Error Chain

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Crankshaft seal blowout!

On the afternoon of Thursday, October 23, 2014, I was flying from Goodyear, Arizona to Boulder City, Nevada, in the Van's RV-8 that I built and have been flying for two years. I fly this very scenic desert route once a week to get to work. Weather permitting, I try to choose a course that keeps me close to airports, favorable terrain, and roads. As it turned out on this day, my preference for flying near suitable landing sites as opposed to straight-line GPS navigation would pay off. While cruising at 6,500 feet msl in day VMC conditions, the crankshaft seal on my IO-375 engine blew out. The windscreen became completely covered in oil in about 10 seconds, and I was unable to see anything out front. Oil pressure remained in the green, but at the rate oil was coming out the front of the airplane, I knew it wouldn't last long.

At the rate oil was coming out the front of the airplane, I knew it wouldn't last long. Fortunately, I made it to Kingman, Arizona, before the oil was completely gone.

When this happened I was about 10 miles west of Kingman, Arizona. I made a right turn to east and put the Kingman Airport on my nose. At the same time, I selected "Nearest Airport" on my Dynon SkyView map display to give me a magenta line to reference since the only thing I could see from 10 to 2 o'clock was thick brown.

I got a Southwest Airlines crew overhead to relay my position and situation to Los Angeles Center in case I didn't make it to the airport. Out in this part of Arizona, 6500 feet is sometimes too low to communicate directly with ATC, and sure enough, I could hear LA Center, but they couldn't hear me.

I decided to land on Runway 21, mainly because of its 150-foot width, but also because it is the preferred calm wind runway at Kingman. The last thing I needed was to go beak-to-beak with an opposite-direction no-radio aircraft, especially when I couldn't see anything out front.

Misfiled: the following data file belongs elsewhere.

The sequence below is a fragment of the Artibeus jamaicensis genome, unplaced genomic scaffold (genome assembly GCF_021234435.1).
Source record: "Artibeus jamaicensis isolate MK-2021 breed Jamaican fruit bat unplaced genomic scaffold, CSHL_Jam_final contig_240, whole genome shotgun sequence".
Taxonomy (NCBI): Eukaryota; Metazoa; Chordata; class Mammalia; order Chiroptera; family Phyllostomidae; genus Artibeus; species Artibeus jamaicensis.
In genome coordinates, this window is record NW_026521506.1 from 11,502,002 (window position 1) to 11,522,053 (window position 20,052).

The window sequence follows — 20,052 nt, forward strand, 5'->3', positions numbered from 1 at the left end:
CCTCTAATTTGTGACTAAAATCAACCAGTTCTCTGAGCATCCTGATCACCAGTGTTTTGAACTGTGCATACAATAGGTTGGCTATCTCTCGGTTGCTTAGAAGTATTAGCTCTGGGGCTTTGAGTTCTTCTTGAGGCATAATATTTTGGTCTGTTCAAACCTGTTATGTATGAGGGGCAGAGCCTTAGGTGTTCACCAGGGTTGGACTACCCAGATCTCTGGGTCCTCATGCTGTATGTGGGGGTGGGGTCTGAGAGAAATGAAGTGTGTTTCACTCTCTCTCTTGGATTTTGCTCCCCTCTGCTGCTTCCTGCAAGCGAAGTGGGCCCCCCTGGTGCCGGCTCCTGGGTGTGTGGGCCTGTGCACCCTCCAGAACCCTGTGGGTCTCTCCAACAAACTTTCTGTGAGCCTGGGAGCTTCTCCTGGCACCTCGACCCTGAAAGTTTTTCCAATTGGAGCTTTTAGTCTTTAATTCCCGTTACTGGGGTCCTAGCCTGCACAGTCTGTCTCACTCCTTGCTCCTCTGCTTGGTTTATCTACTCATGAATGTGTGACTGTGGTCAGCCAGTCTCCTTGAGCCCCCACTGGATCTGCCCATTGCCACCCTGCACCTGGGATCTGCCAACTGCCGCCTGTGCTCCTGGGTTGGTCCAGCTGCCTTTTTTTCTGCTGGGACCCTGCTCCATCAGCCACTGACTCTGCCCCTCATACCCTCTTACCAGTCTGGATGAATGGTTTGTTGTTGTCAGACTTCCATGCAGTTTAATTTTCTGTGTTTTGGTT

I made a quick call on Kingman CTAF to see if there were any other planes in the air that I could do a formation landing with, but nobody else was around. For the first time in all my years of flying, I was seriously concerned about my chances of getting the airplane on the ground safely. Nothing focuses the attention and heightens the senses like oil gushing over the windscreen and not knowing when it will run out.

A few words should be mentioned here about maintaining aircraft control. I will not patronize the readers here with the oft-quoted platitudes on the subject. However, I will say that for the several seconds during which I had no plan for getting myself on the ground, it was comforting to know that I was at least pointed at the nearest airport, and I was at least flying the airplane. The rest of the particulars of how to land rubber side down eventually worked themselves out.

I couldn't see anything out front, but at least I could see out the left side.

Landing Blind

I flew slightly south of the airport and set up for a left downwind because my least obstructed view was out the left side of the canopy. After turning final, the runway depiction on my SkyView primary flight display really helped with flying blind. I put the flight path marker on the runway numbers and drove it in. Of course, the tricky part was the landing. Once over the runway, I descended very slowly and looked repeatedly over my left and right shoulders to make sure I was equidistant from the weeds. Touchdown was uneventful, and oil pressure remained in the green, so I exited the runway and shut down on the ramp.